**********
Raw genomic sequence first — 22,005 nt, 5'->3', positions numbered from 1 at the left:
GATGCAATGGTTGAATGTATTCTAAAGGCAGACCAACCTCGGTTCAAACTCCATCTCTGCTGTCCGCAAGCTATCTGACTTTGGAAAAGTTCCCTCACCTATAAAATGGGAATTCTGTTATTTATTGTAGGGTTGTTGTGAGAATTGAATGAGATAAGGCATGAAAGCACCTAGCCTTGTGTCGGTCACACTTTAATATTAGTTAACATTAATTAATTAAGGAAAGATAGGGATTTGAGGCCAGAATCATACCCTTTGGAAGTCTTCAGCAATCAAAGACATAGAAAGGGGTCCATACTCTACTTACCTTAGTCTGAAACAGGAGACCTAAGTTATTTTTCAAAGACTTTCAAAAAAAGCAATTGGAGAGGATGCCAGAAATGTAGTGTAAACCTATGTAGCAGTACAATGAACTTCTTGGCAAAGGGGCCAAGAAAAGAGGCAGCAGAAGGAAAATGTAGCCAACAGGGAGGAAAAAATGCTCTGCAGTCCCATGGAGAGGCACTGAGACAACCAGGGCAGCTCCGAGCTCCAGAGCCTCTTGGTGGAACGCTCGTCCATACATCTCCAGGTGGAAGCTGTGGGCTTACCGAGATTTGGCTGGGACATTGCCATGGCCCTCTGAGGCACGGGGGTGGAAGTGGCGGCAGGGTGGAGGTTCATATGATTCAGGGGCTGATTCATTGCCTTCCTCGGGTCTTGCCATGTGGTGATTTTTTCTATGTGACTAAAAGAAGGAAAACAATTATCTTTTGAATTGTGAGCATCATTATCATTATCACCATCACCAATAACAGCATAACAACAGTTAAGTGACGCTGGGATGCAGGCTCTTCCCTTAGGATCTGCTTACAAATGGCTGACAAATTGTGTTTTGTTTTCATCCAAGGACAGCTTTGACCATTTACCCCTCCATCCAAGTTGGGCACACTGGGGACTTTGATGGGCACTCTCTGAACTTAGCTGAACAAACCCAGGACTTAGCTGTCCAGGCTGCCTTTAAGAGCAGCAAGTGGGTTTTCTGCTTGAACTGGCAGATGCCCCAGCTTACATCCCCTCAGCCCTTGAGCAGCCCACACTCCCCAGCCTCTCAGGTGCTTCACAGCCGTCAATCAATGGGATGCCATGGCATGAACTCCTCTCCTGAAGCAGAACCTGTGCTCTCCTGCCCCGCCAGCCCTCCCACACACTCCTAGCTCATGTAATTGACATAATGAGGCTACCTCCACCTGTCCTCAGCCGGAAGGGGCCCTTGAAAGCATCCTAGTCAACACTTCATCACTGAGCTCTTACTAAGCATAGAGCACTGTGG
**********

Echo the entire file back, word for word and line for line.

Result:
Raw genomic sequence first — 22,005 nt, 5'->3', positions numbered from 1 at the left:
GATGCAATGGTTGAATGTATTCTAAAGGCAGACCAACCTCGGTTCAAACTCCATCTCTGCTGTCCGCAAGCTATCTGACTTTGGAAAAGTTCCCTCACCTATAAAATGGGAATTCTGTTATTTATTGTAGGGTTGTTGTGAGAATTGAATGAGATAAGGCATGAAAGCACCTAGCCTTGTGTCGGTCACACTTTAATATTAGTTAACATTAATTAATTAAGGAAAGATAGGGATTTGAGGCCAGAATCATACCCTTTGGAAGTCTTCAGCAATCAAAGACATAGAAAGGGGTCCATACTCTACTTACCTTAGTCTGAAACAGGAGACCTAAGTTATTTTTCAAAGACTTTCAAAAAAAGCAATTGGAGAGGATGCCAGAAATGTAGTGTAAACCTATGTAGCAGTACAATGAACTTCTTGGCAAAGGGGCCAAGAAAAGAGGCAGCAGAAGGAAAATGTAGCCAACAGGGAGGAAAAAATGCTCTGCAGTCCCATGGAGAGGCACTGAGACAACCAGGGCAGCTCCGAGCTCCAGAGCCTCTTGGTGGAACGCTCGTCCATACATCTCCAGGTGGAAGCTGTGGGCTTACCGAGATTTGGCTGGGACATTGCCATGGCCCTCTGAGGCACGGGGGTGGAAGTGGCGGCAGGGTGGAGGTTCATATGATTCAGGGGCTGATTCATTGCCTTCCTCGGGTCTTGCCATGTGGTGATTTTTTCTATGTGACTAAAAGAAGGAAAACAATTATCTTTTGAATTGTGAGCATCATTATCATTATCACCATCACCAATAACAGCATAACAACAGTTAAGTGACGCTGGGATGCAGGCTCTTCCCTTAGGATCTGCTTACAAATGGCTGACAAATTGTGTTTTGTTTTCATCCAAGGACAGCTTTGACCATTTACCCCTCCATCCAAGTTGGGCACACTGGGGACTTTGATGGGCACTCTCTGAACTTAGCTGAACAAACCCAGGACTTAGCTGTCCAGGCTGCCTTTAAGAGCAGCAAGTGGGTTTTCTGCTTGAACTGGCAGATGCCCCAGCTTACATCCCCTCAGCCCTTGAGCAGCCCACACTCCCCAGCCTCTCAGGTGCTTCACAGCCGTCAATCAATGGGATGCCATGGCATGAACTCCTCTCCTGAAGCAGAACCTGTGCTCTCCTGCCCCGCCAGCCCTCCCACACACTCCTAGCTCATGTAATTGACATAATGAGGCTACCTCCACCTGTCCTCAGCCGGAAGGGGCCCTTGAAAGCATCCTAGTCAACACTTCATCACTGAGCTCTTACTAAGCATAGAGCACTGTGG